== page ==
Happy 20th Anniversary to Organized Konfusion’s The Equinox, originally released September 23, 1997.
In September of 1997, I was fifteen years old, beginning my 10th grade year at Edmondson-Westside High School in Baltimore, Maryland. At the top of my list of priorities was cracking the code to being a cool kid in my school and around my neighborhood. In most categories, I wasn’t doing too badly; my t-shirts coordinated with my assortment of Timberland boots, and I was virtually unbeatable in PlayStation’s Tekken 3 and NFL Game Day ’98. What I couldn’t figure, however, was why what I thought to be the best hip-hop music remained exclusive to me and just a small group of my closest friends.
As the school year began, it felt like I was the only one who returned with O.C.’s Jewelz and Diamond D’s Hatred, Passions and Infidelity as essentials in my Jansport backpack. Less than a month into my sophomore year, it seemed as if I was the only one racing out to cop Organized Konfusion’s third installment The Equinox.
Early into the track list it appears that the underground rap veterans were also wondering why their complex style was evading the masses. On the Diamond D assisted “Questions,” the South Jamaica, Queens duo rocked back and forth with a conversational chorus, which seemed to contemplate the possibilities of such a cultural conundrum. Inquiring “Yo, I got a question - in hip-hop, who they followin’? / The niggas with skills or them niggas who be hollerin’? / Them niggas that be hollerin is substitute, modelin’ / Niggas with skills always and forever keeps a followin’ / Swallowin’ pride / Never, we be imperialistic / Who rips shit, without being materialistic?”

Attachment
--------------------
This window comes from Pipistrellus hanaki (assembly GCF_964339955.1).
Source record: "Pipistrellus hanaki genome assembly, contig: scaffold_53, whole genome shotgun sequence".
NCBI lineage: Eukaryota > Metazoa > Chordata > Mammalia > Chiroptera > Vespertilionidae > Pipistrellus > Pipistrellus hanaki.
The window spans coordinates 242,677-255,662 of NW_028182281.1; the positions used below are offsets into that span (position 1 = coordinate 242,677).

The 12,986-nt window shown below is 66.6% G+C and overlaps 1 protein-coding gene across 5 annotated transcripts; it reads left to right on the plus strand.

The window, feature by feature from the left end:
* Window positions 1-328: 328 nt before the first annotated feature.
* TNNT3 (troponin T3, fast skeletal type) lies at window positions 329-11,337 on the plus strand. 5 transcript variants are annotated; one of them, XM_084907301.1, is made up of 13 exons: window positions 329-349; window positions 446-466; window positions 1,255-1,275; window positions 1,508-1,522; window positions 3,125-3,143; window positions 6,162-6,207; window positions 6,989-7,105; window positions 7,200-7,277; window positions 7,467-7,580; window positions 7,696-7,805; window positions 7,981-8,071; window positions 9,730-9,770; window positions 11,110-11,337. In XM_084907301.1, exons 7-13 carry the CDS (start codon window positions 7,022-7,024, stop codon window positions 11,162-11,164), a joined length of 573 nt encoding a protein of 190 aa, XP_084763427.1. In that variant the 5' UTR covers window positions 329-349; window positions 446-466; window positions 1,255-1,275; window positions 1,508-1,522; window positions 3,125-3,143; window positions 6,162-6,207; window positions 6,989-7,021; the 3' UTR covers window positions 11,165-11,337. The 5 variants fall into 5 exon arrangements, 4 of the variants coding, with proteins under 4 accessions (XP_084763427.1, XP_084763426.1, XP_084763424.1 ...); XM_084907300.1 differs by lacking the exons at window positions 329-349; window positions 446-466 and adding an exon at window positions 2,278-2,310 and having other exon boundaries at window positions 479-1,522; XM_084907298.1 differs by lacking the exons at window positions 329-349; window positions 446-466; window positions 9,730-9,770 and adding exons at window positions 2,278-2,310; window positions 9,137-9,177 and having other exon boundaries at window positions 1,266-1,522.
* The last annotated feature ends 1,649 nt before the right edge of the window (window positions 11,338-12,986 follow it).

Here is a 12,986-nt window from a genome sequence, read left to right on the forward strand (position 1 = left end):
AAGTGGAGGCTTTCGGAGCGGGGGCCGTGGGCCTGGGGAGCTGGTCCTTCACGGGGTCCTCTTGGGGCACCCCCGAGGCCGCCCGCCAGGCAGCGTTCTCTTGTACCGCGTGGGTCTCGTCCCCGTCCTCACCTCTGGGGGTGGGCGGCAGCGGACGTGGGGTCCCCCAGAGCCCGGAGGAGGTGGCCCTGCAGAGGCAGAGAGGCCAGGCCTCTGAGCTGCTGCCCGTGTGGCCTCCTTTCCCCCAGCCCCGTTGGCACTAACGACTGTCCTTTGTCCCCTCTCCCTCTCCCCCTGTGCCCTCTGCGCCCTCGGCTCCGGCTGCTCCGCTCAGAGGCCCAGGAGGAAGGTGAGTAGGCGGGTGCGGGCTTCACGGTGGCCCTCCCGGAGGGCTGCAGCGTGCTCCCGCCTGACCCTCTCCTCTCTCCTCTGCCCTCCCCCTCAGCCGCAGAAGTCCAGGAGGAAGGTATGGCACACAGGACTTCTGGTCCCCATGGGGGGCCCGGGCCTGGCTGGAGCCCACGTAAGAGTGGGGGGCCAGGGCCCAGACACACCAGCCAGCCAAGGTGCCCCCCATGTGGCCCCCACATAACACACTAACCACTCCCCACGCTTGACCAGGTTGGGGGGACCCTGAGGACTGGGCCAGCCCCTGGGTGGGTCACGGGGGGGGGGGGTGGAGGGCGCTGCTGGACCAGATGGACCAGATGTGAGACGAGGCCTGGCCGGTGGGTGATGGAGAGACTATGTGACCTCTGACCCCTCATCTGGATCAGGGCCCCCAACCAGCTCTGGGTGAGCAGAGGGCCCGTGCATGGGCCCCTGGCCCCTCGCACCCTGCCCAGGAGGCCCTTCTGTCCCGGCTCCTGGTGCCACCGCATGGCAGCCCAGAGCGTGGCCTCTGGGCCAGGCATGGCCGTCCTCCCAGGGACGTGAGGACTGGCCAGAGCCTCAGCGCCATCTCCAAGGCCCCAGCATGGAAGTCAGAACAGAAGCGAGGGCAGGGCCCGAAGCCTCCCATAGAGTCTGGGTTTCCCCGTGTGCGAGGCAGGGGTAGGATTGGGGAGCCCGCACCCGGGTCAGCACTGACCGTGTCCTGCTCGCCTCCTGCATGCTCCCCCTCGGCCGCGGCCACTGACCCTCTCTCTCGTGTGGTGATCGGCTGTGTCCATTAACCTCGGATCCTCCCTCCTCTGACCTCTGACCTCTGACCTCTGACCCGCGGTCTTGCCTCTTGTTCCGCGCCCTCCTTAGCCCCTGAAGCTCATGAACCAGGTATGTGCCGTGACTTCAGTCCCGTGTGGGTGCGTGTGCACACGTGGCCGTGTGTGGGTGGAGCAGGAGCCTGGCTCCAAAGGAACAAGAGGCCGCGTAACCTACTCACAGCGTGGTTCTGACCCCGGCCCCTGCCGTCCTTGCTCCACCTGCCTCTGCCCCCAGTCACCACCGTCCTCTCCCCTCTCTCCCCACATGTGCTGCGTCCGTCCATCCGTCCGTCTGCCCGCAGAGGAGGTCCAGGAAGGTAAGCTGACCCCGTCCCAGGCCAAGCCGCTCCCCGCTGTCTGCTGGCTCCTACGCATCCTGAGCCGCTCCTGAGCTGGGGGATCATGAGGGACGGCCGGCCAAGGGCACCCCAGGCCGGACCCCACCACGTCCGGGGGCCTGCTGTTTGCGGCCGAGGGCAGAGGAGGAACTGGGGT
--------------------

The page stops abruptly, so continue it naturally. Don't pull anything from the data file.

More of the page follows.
Giving some food for thought, “Questions” for the most part landed as a well delivered sermon to a preacher’s small but nonetheless devoted congregation. Regardless of who was listening, behind “9x Out of 10,” “Questions” helped set the pace for the third installment in the discography of one of hip-hop’s most lyrically imaginative tag-teams.
Since debuting in 1991, Organized Konfusion earned critical acclaim and industry respect, using ingenuity to mark their distinction. Self-producing their entire eponymous debut, the album packed as much funk as an EPMD or Marley Marl orchestrated affair, heavily sampling ‘70s soul acts like the Skull Snaps, The JB’s, and Kool & the Gang.
Dispelling the musical unicorn of a sophomore jinx, Organized perfected their craft in 1994 with the release of Stress: The Extinction Agenda. Teaming with D.I.T.C.’s Buckwild for one of his early signs of beat-making brilliance, the group scored their most commercially successful single with “Stress” which was accompanied by an equally dope Large Professor remix. Competing with “Stress” for the hallmark of the LP, “Stray Bullets” solidified the group’s signature brand of conceptual lyricism, and garnered enough attention to stamp not only the group but Pharoahe Monch in particular as a force to be respected if not feared in the rap game. Overlooked within its industry buzz was the home team production of “Stray Bullets,” which was as clever and skillful in its extractions of Donald Byrd’s “Wind Parade" as The Beatminerz with Black Moon’s “Buck ‘Em Down.”
Relinquishing a good deal of the production duties into the capable hands of D.I.T.C. members Diamond D, Showbiz, and Buckwild, along with Def Squad affiliate Rockwilder and others, Organized focused more on the lyrical side of their songcraft, allowing their imaginations the full range of creating an entire LP around a central concept.
The narration of tales from the underworld falls short of competing with an Elmore Leonard novel, and narrowly holds the concept together. But even with the uneventful storytelling outside of the bars, Prince Poetry and Pharoahe Monch still fall into rhythm like Marvel Comics’ Power Man and Iron Fist through most of the album, giving a valiant stand off against the Jigginess and Big Willie-isms of the time.